June 30, 2013

IP, Antitrust, and the Limits of First Amendment Immunity: Shouting ‘Injunction’ in a Crowded Courthouse

Philadelphia partner Paul Saint-Antoine wrote an article for Antitrust titled, “IP, Antitrust, and the Limits of First Amendment Immunity: Shouting ‘Injunction’ in a Crowded Courthouse.”

In courtrooms across the country and in the International Trade Commission, owners of patents essential to smartphones and other high tech devises are seeking injunctions and exclusion orders to block the sale and importation of these products.  In his article for the ABA’s magazine, Paul focuses on two related issues raised by these so-called “smartphone wars”:  (1) whether a patent owner’s request for an injunction is inconsistent with its prior commitment to license its essential IP on fair, reasonable and non-discriminatory terms; and (2) whether an antitrust claim against the patent owner who seeks such equitable relief is barred by the “Noerr-Pennington” doctrine.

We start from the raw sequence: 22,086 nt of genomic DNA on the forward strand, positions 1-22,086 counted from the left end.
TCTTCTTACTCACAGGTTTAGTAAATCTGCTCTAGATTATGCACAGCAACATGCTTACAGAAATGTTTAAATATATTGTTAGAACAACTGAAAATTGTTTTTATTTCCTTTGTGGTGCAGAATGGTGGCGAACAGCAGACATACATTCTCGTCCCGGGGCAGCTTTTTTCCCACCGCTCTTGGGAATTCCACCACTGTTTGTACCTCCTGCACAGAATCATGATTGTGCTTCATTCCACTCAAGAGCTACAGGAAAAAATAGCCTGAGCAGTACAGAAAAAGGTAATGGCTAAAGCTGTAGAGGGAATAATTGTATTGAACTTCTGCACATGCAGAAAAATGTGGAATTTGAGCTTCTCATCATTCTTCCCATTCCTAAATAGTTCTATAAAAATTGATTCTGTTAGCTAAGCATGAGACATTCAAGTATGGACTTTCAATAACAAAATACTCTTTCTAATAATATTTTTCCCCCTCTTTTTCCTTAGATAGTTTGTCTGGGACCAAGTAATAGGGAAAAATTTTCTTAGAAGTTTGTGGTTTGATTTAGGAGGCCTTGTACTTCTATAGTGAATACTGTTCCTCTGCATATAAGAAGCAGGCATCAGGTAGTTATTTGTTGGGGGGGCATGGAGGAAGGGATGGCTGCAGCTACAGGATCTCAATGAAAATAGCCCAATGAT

Under the Noerr-Pennington doctrine, a party that exercises its First Amendment right to petition the government is generally immune from antitrust liability. The doctrine extends to petitioning activity by litigants in the judicial system.

Paul concludes that, simply because a court or agency might be the ultimate arbiter of whether an injunction or exclusion order is warranted, the First Amendment does not provide blanket antitrust immunity to owners of essential patents who seek such equitable relief.

To view the entire article, click here



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